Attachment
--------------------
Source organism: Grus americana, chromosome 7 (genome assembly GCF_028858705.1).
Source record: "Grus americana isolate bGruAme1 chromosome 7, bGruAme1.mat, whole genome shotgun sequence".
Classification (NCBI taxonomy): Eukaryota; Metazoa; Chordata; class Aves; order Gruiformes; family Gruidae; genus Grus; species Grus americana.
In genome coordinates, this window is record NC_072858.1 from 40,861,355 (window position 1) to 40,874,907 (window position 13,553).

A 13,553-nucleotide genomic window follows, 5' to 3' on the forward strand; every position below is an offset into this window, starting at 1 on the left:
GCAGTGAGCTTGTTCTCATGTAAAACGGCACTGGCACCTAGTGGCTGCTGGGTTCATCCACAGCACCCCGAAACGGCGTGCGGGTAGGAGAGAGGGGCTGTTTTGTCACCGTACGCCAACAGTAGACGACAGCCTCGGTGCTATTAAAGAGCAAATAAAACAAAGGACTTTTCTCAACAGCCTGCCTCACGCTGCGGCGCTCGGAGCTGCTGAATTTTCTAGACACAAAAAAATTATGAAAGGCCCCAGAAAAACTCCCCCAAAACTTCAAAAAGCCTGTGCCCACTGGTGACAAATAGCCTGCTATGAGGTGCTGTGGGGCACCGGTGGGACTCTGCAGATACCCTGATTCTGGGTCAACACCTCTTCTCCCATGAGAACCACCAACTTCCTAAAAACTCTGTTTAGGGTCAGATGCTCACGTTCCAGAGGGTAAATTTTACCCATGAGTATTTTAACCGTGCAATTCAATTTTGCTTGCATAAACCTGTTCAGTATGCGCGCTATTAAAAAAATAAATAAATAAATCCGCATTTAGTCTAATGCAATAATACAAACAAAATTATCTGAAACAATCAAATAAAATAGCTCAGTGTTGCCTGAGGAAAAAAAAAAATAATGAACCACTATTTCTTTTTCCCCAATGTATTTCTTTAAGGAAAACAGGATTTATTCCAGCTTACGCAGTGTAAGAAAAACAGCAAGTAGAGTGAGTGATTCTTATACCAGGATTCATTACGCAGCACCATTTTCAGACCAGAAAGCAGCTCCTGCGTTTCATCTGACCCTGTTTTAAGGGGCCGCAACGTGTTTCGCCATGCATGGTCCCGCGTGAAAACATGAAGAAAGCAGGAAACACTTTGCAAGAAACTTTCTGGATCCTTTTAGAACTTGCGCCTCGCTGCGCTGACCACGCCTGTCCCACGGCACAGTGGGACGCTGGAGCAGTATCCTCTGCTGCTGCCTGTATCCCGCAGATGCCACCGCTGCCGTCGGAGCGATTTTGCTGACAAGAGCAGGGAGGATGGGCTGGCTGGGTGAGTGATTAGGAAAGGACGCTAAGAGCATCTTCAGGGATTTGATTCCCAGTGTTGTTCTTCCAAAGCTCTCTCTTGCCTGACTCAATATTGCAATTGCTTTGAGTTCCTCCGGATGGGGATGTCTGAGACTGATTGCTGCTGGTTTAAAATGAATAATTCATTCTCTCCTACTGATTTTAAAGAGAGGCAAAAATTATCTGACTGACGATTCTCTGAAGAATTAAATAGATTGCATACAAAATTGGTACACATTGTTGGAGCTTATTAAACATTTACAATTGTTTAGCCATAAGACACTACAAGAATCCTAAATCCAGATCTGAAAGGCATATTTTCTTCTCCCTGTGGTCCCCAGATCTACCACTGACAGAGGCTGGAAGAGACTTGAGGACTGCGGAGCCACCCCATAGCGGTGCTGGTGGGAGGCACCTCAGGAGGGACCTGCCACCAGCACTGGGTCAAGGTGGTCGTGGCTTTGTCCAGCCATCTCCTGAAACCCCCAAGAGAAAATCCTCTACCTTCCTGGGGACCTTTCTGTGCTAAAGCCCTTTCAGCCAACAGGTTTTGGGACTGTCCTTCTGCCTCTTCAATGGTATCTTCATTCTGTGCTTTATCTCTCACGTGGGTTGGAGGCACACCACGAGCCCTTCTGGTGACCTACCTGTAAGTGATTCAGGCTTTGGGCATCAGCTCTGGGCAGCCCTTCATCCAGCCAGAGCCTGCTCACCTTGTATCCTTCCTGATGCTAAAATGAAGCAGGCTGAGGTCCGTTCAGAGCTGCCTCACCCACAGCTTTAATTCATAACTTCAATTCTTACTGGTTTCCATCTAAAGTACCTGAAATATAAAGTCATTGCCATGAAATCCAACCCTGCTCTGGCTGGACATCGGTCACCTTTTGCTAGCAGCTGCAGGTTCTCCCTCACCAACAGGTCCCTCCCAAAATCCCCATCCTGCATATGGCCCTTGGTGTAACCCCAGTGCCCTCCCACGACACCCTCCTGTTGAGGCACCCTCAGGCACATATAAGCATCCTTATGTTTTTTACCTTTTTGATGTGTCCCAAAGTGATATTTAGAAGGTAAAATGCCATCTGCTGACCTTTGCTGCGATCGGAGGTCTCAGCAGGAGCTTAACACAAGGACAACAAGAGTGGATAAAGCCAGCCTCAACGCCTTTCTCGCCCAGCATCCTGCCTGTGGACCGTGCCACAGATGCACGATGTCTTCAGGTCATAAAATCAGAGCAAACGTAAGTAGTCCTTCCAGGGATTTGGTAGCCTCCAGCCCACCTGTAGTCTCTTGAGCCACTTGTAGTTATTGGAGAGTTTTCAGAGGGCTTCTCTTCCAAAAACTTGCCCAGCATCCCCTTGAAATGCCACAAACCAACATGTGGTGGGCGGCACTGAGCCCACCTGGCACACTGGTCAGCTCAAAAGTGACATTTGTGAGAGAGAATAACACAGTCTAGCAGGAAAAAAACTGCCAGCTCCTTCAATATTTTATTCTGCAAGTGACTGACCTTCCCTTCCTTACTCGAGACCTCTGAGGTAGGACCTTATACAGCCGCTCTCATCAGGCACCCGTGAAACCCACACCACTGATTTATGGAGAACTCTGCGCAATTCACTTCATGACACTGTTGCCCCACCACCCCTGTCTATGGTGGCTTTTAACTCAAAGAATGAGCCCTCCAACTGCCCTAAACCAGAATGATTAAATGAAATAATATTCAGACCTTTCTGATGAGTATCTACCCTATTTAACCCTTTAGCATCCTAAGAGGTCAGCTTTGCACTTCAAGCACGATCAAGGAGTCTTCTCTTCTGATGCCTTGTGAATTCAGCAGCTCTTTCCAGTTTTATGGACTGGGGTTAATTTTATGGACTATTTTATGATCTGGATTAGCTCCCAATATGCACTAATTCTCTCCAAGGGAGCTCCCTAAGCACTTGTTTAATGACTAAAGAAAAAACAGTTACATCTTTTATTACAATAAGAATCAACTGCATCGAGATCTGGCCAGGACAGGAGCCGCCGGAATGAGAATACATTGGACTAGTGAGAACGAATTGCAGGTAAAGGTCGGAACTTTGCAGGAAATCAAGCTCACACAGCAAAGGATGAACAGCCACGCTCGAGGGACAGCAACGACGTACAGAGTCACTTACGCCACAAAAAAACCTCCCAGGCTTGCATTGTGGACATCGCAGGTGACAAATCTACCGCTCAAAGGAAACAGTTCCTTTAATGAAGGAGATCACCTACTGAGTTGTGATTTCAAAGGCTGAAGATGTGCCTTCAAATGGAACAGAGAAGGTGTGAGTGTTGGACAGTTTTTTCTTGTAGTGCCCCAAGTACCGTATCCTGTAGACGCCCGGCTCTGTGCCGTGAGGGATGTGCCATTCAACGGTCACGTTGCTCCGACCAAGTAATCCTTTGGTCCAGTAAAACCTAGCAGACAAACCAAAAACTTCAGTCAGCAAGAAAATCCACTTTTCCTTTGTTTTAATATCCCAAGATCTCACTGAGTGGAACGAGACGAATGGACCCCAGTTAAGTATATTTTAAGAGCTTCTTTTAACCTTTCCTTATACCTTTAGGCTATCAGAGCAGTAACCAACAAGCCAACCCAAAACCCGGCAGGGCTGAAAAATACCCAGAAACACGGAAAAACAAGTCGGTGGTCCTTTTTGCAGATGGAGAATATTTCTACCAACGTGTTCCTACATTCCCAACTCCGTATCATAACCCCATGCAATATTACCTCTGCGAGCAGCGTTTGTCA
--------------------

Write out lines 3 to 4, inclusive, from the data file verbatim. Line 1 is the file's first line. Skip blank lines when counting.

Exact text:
Classification (NCBI taxonomy): Eukaryota; Metazoa; Chordata; class Aves; order Gruiformes; family Gruidae; genus Grus; species Grus americana.
In genome coordinates, this window is record NC_072858.1 from 40,861,355 (window position 1) to 40,874,907 (window position 13,553).